06/21/2011 05:26 pm ET Updated Aug 21, 2011

Libya and the War Powers Act: Reality Check for the Chief Exec

[Deep inside a large white house, there is counseling...]

"Do I have to lie down?"

"Not at all, Mr. President! Not at all! Whatever is comfortable for you."

"Good -- then I'll sit."

"Sitting is fine, Mr. President. Just think of it as a conversation, nothing more than -- "

"Look, I'd rather not be here -- we both know that."

"Well, this feeling can certainly be part of our conversation."

"I'm only here because they said I had to see somebody. Something about the War Powers Act."

"That was the indicated referral, yes. Having to do, I believe, with a certain relationship? Someone named Libby?"

"Libya. And it's not a 'someone' -- it's a something. It's a country."

"'Libya.' I'll correct the records. And your relationship with this Libya?"

"No big deal. Just a... no big deal."

"And how long have you been in this relationship?"

"It's not a relationship. It's -- I don't know. Two months? Maybe three months?"

"'Three months.' That's not an insignificant amount of time, don't you agree? For something that's not a relationship?"

"I -- "

"And this amount of time doesn't trigger any sort of... feelings of obligation on your part?"

"Look -- I already told you, it's nothing. I'm not even the only one involved -- it's more a group thing."

"A group thing?"

"Yeah, a bunch of us, we all hang out together, we do things together. It's not like I'm deciding where we go, or what we do."

"You're not deciding."

"I'm just part of the group."

"I see. And what kinds of things do you decide -- as a group -- to do? With this Libya, I mean."

"Just the normal stuff."

"'The normal stuff.'"

"Surveillance. Stuff like that."

"From airplanes?"

"Of course airplanes. I never even put my boots on the ground, so how can it be any big deal?"

"And that's as far as it goes? Surveillance?"

"Sometimes I also supply... supplies. To the others."

"What kind of supplies?"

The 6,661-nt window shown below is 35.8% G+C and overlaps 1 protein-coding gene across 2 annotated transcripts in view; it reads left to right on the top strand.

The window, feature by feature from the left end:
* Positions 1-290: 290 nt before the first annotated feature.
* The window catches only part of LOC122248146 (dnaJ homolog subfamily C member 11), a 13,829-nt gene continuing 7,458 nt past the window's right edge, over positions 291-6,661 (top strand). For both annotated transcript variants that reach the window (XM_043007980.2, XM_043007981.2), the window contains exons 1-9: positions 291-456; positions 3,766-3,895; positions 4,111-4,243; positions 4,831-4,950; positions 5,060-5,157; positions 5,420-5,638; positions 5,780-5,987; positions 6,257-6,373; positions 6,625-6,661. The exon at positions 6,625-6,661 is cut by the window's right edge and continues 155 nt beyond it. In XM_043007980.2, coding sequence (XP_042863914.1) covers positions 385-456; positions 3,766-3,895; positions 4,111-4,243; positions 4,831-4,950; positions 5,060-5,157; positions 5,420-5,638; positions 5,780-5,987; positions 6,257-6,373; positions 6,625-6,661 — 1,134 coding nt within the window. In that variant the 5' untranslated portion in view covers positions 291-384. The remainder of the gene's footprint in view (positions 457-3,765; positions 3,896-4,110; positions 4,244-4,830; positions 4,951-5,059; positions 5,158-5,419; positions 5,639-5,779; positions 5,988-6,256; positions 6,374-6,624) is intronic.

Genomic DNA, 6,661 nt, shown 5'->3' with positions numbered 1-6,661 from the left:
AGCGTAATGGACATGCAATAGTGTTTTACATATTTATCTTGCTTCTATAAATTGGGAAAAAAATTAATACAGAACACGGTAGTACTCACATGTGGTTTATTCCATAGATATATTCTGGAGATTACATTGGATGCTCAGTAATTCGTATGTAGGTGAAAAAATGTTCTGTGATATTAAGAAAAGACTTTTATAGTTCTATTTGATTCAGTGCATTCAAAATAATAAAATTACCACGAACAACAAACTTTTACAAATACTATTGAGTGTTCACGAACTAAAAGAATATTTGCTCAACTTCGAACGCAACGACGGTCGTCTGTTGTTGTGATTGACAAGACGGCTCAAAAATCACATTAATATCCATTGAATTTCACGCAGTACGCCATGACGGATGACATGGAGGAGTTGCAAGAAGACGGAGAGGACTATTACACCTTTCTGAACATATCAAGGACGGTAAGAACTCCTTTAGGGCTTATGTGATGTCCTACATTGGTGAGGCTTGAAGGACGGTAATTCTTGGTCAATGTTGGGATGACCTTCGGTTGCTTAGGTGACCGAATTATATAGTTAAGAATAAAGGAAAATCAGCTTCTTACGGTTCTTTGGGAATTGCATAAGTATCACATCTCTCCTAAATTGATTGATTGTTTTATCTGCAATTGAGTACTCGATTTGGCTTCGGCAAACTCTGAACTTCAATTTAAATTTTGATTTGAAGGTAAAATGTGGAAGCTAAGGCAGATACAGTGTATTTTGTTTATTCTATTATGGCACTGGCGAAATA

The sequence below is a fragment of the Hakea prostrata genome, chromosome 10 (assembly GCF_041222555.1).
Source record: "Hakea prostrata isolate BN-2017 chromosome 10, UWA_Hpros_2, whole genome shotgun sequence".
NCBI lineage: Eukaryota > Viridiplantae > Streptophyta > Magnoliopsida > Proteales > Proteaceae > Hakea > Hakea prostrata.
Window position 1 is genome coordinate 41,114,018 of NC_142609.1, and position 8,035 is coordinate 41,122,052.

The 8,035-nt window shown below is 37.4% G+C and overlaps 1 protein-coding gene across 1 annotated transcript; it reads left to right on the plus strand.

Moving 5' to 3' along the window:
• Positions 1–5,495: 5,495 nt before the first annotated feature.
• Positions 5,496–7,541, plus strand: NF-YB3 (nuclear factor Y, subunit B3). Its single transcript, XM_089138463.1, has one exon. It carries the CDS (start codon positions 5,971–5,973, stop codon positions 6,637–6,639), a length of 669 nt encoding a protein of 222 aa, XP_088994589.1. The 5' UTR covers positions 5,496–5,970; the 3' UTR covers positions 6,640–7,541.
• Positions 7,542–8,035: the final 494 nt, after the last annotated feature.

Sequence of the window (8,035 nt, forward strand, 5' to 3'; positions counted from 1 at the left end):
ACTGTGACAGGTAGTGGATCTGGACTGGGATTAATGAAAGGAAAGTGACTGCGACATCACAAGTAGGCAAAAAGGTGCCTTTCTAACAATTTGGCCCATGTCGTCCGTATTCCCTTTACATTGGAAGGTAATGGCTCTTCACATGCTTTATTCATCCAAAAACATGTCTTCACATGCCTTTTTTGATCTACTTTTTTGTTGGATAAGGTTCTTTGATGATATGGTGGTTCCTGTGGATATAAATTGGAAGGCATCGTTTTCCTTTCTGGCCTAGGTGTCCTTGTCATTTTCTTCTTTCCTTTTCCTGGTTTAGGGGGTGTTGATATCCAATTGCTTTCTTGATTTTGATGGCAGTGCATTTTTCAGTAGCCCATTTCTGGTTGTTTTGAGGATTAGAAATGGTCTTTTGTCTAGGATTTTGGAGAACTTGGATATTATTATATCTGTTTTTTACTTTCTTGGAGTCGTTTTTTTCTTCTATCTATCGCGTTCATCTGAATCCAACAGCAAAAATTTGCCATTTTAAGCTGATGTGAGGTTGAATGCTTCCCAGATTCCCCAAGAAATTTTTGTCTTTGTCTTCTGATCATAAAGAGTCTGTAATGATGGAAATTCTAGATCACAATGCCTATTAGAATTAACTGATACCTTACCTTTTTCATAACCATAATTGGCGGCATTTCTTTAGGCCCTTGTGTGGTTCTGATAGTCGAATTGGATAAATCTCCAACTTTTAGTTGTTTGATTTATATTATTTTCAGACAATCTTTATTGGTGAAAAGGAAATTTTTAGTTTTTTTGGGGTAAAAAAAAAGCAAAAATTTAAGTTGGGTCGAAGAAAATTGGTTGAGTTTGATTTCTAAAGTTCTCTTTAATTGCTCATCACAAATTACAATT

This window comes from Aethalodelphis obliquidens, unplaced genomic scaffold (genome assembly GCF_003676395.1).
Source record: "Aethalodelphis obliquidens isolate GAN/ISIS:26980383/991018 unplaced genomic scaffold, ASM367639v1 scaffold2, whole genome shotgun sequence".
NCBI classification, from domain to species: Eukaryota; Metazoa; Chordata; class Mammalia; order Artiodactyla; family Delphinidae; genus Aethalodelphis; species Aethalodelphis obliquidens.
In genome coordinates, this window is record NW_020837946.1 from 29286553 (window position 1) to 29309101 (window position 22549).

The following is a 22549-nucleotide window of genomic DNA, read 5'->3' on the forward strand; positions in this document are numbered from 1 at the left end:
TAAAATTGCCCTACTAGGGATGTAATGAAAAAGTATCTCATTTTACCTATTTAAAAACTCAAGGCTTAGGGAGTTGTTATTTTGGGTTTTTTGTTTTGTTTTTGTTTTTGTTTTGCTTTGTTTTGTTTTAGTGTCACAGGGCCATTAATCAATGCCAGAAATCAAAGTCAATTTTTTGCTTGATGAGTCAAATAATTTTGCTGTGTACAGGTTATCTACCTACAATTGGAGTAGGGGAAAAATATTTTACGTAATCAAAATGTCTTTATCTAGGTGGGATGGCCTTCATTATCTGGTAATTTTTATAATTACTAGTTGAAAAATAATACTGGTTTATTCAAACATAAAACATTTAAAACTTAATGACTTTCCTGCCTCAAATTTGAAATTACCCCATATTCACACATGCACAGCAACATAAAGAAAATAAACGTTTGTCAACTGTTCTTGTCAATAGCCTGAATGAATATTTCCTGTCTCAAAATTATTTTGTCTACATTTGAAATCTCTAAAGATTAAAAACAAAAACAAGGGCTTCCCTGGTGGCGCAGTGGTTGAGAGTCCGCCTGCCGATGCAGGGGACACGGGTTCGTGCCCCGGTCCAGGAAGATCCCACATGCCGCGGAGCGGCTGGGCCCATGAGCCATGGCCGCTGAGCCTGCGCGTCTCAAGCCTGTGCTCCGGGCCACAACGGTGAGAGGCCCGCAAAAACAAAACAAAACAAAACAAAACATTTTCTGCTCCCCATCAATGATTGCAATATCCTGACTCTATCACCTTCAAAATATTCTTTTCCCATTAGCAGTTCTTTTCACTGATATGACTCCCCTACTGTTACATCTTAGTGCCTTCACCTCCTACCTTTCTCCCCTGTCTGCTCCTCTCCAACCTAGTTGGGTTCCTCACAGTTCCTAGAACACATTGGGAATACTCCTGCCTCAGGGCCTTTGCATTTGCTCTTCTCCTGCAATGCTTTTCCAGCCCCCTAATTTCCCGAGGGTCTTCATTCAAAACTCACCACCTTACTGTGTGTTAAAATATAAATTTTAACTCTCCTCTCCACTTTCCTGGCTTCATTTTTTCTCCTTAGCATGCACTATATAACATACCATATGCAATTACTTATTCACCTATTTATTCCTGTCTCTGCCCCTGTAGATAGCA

"What do you mean, 'What kind of supplies?' Supplies!"

"Fuel? Bullets?"

"It could be bullets sometimes, sure."


"Sure. But only if they need them. Sometimes the other guys run short, and I -- "

"Anything else?"

"Sometimes I'll fly the drones for them. Most of the time."

"And these drones... ?"

"They watch things. By remote control."

"That's all they do? Watch things? That's -- "

"Missiles, OK? They fire missiles! We fire missiles, and we drop bombs and we blow up buildings! Sometimes we even blow up people, OK? You satisfied now? You got what you wanted?"

"I'm sensing a lot of hostilities here."


"Precisely. The behaviors you're describing -- there are names for these behaviors. And consequences that go with those names."

"You don't understand."

"It might be nice to simply wish these names and consequences away, Mr. President, but that would hardly be realistic, would it? Not even for someone in... your position. You need to admit to these hostilities, and take ownership of them."

"You don't -- "

"Anyway, I see our time is almost up. We've covered a lot of ground for a first visit, don't you think?"

"Sure. Whatever."

"And plenty to work on for next time, yes? So tell me: What's the most important thing you need to do before our next meeting?"

"I need to find a different doc."

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Rick Horowitz is a syndicated columnist. You can write to him at